Last weekend I travelled to Mayne Island to give a short talk on how to divide perennials. What a great day I had. Not only did I meet so many amazing gardeners but I saw my first daffodil blooms in my friend Linda’s garden. It seems the climate on the island is a lot further ahead than ours.
I arrived early and had plenty of time to set up for my talk at the Agricultural hall. I wasn’t the only speaker as they had four other talented speakers on all sorts of topics. As I entered the hall, tables were lined up with seeds donated by community members. You could bring seeds to donate and take whatever seeds you wanted. There was even a plant sharing table which got everyone thinking about spring. Who doesn’t want new plants?
The display tables had so much information. This one was all about saving seeds.
Linda Beer, a resident and master gardener on Mayne Island, gave a wonderful talk on growing garlic. She talked about planting, harvesting and problems with garlic. Did you know elephant garlic is a member of the leek family and regular garlic is from the Allium family?
After my talk I was treated to lunch overlooking the water of Mayne Island. What an amazing way to spend a Saturday.
Thanks to Barb who picked me up at the ferry and invited me to see her garden. This Euphorbia was huge! I love the texture this plant adds to the garden. I look forward to returning in May to see it again.
Here is my talk on how to divide perennials for those who missed it.
Why do we need to divide perennials? Dividing is done when clumps start to appear dead in the center, when plants are too vigorous and growing out of bounds or when flower decline is noticed.
When is the best time to divide perennials? Spring is the time to divide fall blooming perennials and in the fall divide spring bloomers. You want to divide the plant when it’s not in bloom. That way energy will go into root production. In spring, divide your plants just as their growing tips are emerging from the soil. In fall, wait until September or October to divide perennials.
How do we divide perennials? Be sure to water your plants before you dig them up. This will soften the soil and make it easier to lift them. Have a tarp or table on which to work. I find it easier to see the plants on a tarp. It’s useful to use a spade to divide clumps that are large. I also like to use a pitchfork to lift clumps without damaging them. Dig up the plant you want to divide. Insert the pitchfork at the edges of the root systems which are on the outside of the plant and not near the plant’s crown. Be sure to dig from all sides to make your task easier. Do not be surprised at the weight of the plant as soil is heavy. You may end up dividing your plant on the ground. If you are lifting Hostas or large clumps of daisies they can come with heavy clumps of soil. A pitchfork lets you pry the plant apart. Be tough and use a handsaw or sharp knife to slice through tough root systems. I used one at my talk and people gasped nearby. It won’t kill the plant by sawing it into sections.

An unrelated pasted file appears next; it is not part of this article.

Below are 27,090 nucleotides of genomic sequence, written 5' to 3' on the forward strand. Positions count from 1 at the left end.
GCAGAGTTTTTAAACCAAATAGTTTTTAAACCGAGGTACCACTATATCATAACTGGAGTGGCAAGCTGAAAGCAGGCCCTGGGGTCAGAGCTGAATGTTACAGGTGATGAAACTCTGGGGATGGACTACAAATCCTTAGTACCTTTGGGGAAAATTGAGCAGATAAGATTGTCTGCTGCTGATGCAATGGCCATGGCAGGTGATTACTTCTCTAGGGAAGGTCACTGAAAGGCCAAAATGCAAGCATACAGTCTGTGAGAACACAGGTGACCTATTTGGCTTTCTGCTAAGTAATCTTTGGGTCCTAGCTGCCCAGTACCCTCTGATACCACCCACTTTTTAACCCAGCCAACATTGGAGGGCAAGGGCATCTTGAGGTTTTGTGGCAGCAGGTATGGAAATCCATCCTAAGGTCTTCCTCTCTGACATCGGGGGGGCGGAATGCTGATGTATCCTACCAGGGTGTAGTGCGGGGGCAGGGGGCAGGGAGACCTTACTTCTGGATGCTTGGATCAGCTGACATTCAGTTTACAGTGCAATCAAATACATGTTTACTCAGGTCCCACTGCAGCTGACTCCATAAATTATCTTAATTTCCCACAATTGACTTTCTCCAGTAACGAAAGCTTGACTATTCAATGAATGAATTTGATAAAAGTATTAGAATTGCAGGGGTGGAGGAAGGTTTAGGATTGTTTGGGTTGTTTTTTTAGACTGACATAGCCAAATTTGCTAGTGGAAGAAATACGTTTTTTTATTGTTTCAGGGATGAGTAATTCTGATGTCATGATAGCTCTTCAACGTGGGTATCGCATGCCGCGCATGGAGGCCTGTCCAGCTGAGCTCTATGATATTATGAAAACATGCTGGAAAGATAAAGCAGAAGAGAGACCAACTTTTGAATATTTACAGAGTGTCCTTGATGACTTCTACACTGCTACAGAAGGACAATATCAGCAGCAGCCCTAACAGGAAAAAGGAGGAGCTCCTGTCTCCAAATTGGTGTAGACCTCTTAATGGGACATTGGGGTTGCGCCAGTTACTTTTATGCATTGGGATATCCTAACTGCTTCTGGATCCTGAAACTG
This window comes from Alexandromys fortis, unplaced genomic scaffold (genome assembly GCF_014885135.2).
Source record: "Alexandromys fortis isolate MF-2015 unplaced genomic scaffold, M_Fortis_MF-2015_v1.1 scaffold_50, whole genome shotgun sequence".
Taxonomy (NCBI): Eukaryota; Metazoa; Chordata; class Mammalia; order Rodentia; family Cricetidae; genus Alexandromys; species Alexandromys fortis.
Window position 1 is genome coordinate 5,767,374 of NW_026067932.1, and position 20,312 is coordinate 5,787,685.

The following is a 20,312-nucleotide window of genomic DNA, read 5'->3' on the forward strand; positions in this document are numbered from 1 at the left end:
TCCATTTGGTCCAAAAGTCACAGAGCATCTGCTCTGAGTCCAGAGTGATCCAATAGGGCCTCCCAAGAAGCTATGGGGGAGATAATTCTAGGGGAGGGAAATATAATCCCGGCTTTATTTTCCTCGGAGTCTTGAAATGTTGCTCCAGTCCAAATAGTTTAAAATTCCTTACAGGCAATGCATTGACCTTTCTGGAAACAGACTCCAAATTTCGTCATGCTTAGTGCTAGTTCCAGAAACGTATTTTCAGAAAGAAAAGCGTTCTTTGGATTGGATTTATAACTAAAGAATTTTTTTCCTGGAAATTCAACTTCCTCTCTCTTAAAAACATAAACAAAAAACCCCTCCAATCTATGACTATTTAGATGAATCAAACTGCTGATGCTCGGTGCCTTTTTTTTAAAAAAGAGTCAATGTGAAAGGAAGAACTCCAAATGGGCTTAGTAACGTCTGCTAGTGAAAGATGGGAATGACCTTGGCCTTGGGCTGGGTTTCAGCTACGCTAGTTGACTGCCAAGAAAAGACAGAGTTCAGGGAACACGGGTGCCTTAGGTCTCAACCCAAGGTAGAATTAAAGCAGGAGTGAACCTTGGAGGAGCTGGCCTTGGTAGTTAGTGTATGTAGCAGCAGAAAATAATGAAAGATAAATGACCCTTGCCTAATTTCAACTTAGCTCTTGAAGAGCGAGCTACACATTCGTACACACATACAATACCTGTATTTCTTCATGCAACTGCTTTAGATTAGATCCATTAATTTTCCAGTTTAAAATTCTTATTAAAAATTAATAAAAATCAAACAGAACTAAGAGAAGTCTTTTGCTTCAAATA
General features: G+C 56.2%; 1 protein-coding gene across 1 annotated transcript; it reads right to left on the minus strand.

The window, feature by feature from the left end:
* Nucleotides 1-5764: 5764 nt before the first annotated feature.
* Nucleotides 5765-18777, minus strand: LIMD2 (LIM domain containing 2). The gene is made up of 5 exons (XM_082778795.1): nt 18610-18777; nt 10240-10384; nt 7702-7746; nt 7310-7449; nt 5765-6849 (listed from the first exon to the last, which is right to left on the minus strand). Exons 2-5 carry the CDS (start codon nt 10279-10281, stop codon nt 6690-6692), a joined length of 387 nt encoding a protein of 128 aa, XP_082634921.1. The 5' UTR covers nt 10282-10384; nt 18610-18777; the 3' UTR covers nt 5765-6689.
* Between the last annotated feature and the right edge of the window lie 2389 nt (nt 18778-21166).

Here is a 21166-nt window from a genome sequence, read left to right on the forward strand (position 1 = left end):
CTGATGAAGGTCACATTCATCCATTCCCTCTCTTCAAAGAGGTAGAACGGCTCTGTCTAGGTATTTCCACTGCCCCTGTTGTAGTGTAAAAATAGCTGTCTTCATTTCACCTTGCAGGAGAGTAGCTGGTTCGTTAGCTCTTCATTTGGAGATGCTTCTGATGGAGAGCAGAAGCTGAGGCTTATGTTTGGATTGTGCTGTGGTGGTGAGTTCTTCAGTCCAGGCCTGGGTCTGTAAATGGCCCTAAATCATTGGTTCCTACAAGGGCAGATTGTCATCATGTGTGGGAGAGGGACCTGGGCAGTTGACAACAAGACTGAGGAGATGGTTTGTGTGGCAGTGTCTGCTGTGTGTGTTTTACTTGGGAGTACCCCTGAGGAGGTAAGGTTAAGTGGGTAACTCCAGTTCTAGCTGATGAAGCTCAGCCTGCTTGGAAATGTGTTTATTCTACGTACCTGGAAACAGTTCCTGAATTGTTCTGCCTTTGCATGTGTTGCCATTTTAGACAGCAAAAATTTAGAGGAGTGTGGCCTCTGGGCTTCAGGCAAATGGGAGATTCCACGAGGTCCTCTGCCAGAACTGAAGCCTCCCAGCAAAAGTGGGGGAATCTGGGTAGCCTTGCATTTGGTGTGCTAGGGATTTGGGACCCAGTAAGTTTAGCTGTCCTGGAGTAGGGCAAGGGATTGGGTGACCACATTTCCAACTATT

It’s very important to prepare new planting holes before you begin to divide your plants. If you do not have room, place your divisions into containers as a temporary home or use them to create a perennial container. Don’t be one of those gardeners wandering around the yard with a plant in hand trying to find a suitable planting spot. Yes, we all do that.
Once the plant is out of the ground carefully pry away any soil that is attached. Watch for weeds as this is the time to get them out. The last thing you want is to move weeds to another part of the garden. I try to remove as much soil as possible. It makes it easier to see where you will be dividing the plant. You can always wash the soil off the roots before replanting.
Let’s take a look at the different root systems:
Spreading root systems are found on plants such as Lambs Ear or Stachys and are easy to divide. Some can be invasive if not divided regularly. With these you need to dig up a clump and replant. What happens with this plant is it tends to die out in the center. You need to replant the outer sections and discard the centre part.
Clumping roots like Hostas have to be cut in quarters and be replanted. Plants like Astilbe, Daylily, Hostas and ornamental grasses fall into this group. Often you need to cut through the crown on the fleshy roots and between the roots and stems to divide the plant. If the plant is hard to divide, use two pitchforks on either side to separate. Keep at least one developing bud with each division.
Rhizome division-These are plants that grow horizontally at or above soil level. Irises fall into this category and are usually divided in August. My Iris have open centers and most of the flowers originate from around the outer edges. This tells me its time to lift and divide them.
Tuberous roots- Dahlias are a tuberous plant and are cut apart with a sharp knife making sure you have a piece of stem and an eye or growth bud on the division. During my talk I used the Dahlia ‘Alpen Cherub’ above to be divided.
Tough Plants-How many of you have had a plant so tough you dropped it on the ground hoping it would break apart? That’s when I use a saw or knife to cut through the plant. I think my pruning saw is used more for dividing than for pruning.
Some plants are best not divided. Butterfly weed, Euphorbia, poppies, baby’s breath, Japanese anemones, Baptista, Helleborus, Columbines, woody shrubs like Santolina, Baby’s Breath, Lavender, Rosemary and Artemisia fall into this group. These are best left for cuttings or root layering. Some will self sow and produce new plants.
So take a look at your garden. You should see signs of new growth very soon. Take note as to which plants should be divided. If you don’t have room for them, donate them to friends or to plant sales.